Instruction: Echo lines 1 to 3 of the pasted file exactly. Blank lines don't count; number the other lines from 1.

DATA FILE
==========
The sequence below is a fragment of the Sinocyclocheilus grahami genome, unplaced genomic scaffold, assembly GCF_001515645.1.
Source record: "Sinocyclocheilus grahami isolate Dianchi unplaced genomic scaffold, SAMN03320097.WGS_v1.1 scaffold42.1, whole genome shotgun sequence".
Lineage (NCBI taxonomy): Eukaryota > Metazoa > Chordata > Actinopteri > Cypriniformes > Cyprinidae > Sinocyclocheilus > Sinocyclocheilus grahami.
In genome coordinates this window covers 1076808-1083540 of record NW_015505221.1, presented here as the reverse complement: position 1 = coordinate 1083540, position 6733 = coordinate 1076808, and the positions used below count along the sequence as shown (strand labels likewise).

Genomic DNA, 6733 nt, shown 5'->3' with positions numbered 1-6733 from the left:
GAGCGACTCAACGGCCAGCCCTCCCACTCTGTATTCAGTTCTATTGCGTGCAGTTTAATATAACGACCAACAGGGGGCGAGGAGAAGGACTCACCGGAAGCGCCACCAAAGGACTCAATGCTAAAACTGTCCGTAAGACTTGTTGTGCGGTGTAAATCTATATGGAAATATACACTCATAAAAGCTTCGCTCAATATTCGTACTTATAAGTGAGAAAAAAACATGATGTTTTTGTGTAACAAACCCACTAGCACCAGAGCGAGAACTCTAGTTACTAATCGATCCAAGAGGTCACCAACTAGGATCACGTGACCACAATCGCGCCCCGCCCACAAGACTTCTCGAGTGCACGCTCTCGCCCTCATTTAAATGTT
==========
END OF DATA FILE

The sequence below is a fragment of the Sinocyclocheilus grahami genome, unplaced genomic scaffold, assembly GCF_001515645.1.
Source record: "Sinocyclocheilus grahami isolate Dianchi unplaced genomic scaffold, SAMN03320097.WGS_v1.1 scaffold42.1, whole genome shotgun sequence".
Lineage (NCBI taxonomy): Eukaryota > Metazoa > Chordata > Actinopteri > Cypriniformes > Cyprinidae > Sinocyclocheilus > Sinocyclocheilus grahami.